Ellen Schwartz: Beth Am Women President 1978-1979 | Congregation Beth Am

Ellen Schwartz: Beth Am Women President 1978-1979

Ellen Schwartz: Beth Am Women President 1978-1979

Watch Ellen's video interview or read the edited highlights from her interview below:

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What were the times like during your tenure as president of Beth Am Women?  
I was asked to be president by Evelyn Miller. Karen Druker had been president before me. Beth Am Sisterhood was at a survival level. We were not card-carrying members of the national organization [the National Federation of Temple Sisterhoods, now Women of Reform Judaism]. I was involved with Hadassah where I had taken leadership courses and I had been in women’s discussion groups throughout the Bay Area. I call myself a modified feminist and, growing up in the Washington area, I had participated in the marches and that sort of thing at about the time we joined Beth Am and I became president. My youngest of four children was just going off to kindergarten in the fall, so my whole life had changed, but I knew what was happening.

Women were going back to work, and many of the things that Beth Am Women had been doing, the women of the late ‘70s were not willing to do. Other sisterhoods had not encountered this yet, so we were kind of pioneers. I felt that my job as president was to keep sisterhood going and to bring it to a place where we could be the leaders instead of being the people that were going to disappear. By doing this, I formed a very small board. I was constantly in touch with the board and didn’t make any unilateral decisions. I had to have the pulse of the board because we were it—maybe eight or ten of us.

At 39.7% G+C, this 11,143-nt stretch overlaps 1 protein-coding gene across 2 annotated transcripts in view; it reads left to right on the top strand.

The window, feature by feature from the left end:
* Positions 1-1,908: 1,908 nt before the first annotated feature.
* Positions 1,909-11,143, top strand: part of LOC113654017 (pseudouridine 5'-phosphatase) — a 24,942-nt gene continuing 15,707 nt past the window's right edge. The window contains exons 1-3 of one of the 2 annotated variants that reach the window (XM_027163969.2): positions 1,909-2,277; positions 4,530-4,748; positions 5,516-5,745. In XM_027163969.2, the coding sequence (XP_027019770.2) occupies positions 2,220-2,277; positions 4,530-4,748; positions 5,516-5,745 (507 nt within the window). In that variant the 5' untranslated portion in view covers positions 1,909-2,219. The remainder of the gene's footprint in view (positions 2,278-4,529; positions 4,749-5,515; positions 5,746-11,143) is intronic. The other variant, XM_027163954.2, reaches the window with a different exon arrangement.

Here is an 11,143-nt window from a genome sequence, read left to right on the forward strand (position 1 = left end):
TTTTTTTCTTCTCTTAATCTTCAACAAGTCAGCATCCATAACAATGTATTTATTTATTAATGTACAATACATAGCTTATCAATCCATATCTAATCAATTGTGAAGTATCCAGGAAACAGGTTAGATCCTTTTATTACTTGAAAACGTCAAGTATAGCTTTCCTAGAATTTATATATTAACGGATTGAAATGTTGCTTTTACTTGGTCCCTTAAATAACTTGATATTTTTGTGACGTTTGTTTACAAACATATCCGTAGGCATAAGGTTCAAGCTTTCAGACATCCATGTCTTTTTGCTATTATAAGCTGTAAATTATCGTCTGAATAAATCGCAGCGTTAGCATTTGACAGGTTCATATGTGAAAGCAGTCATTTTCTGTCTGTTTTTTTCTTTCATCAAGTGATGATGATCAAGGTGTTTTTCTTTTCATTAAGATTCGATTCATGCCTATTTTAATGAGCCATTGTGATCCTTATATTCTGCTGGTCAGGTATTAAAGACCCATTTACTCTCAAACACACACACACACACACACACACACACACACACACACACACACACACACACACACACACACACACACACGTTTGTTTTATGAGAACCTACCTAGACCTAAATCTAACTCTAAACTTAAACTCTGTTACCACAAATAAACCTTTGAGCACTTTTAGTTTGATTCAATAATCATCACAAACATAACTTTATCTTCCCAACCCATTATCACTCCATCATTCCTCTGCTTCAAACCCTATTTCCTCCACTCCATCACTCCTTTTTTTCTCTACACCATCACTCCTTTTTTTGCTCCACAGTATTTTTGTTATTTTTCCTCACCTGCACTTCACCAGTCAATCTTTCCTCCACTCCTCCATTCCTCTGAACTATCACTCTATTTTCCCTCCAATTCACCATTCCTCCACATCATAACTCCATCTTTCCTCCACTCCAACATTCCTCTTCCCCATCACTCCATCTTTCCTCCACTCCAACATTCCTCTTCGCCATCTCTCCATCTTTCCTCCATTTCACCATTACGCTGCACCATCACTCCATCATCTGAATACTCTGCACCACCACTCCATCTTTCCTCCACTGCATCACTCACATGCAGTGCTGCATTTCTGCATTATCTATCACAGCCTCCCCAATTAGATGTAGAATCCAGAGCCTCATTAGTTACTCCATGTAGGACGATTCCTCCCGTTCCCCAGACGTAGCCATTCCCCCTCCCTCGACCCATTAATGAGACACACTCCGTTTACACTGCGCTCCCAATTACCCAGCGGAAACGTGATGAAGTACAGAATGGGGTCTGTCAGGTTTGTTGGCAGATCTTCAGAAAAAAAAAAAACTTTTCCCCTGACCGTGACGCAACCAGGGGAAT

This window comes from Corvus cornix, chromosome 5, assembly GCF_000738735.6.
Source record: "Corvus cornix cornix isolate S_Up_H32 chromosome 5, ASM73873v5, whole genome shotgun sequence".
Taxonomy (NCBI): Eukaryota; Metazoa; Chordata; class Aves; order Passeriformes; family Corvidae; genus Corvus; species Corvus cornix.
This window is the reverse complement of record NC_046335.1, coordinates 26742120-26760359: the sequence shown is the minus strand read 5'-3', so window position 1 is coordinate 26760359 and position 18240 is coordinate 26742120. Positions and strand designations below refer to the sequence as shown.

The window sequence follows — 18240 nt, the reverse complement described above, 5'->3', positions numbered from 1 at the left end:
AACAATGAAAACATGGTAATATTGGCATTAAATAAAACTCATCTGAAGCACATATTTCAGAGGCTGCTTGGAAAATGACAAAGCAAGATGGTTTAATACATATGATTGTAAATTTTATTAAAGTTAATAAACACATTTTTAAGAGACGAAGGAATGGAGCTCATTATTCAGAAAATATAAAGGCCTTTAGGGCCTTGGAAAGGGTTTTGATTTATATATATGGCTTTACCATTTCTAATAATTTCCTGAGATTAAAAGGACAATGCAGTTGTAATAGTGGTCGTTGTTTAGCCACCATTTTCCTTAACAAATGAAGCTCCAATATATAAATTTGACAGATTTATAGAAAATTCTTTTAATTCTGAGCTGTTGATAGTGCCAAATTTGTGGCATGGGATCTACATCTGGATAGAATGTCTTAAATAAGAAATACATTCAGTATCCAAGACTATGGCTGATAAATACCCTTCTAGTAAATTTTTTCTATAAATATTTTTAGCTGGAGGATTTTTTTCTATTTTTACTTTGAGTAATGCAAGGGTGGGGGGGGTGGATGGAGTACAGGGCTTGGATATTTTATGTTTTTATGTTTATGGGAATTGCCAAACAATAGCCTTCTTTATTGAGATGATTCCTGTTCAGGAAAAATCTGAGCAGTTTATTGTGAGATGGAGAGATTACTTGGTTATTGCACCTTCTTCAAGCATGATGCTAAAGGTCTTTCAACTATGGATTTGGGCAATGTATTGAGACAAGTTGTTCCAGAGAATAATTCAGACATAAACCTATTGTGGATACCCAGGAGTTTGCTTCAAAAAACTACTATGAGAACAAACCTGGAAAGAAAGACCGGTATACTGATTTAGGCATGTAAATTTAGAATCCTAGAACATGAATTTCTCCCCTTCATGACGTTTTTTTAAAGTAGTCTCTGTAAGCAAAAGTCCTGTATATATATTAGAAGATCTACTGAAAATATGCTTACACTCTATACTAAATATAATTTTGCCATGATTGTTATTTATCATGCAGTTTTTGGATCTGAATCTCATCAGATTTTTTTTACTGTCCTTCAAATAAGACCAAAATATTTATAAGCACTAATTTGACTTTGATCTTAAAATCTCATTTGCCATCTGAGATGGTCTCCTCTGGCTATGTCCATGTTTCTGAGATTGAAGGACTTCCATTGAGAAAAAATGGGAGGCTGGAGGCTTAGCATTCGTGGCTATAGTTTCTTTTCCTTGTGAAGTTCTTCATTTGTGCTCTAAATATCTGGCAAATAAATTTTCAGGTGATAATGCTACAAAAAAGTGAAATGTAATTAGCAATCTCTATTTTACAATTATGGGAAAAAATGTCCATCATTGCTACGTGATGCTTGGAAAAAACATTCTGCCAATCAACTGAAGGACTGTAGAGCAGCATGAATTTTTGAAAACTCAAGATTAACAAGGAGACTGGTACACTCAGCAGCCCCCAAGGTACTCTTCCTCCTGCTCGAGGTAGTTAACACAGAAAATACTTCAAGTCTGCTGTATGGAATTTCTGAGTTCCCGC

What did sisterhood do in those years?
We made many contributions to the congregation in terms of money and gifts for the Bar and Bat Mitzvah students and confirmands. We supported a Vietnamese family. For that, we had an old-fashioned rummage sale. We ran a Judaica gift shop. I was on the temple board as a voice for the women of the congregation. We had a tennis tournament. We were asked to take over the Purim carnival, which had lost money in previous years, and bring it into the black. Then Beth Jacob had a fire. Rabbi Akselrad asked us to invite Beth Jacob to participate in our Purim carnival and to make it a fund-raiser for them. We raised thousands of dollars for Beth Jacob. We welcomed each new family of our congregation with a personal home visit with challah and candles and information about our synagogue. We had an Interfaith Shabbat and Grandparent Shabbat, a Sisterhood Shabbat, a Community Women’s Education day. We did all the Oneg Shabbats. We had a sisterhood opening and a closing big program much like today. Sisterhood was the basis for many of the committees and funds [at Beth Am] today. It was a time when women were going back to work and women’s roles were changing. As president, I listened carefully to my board and did only what they directed.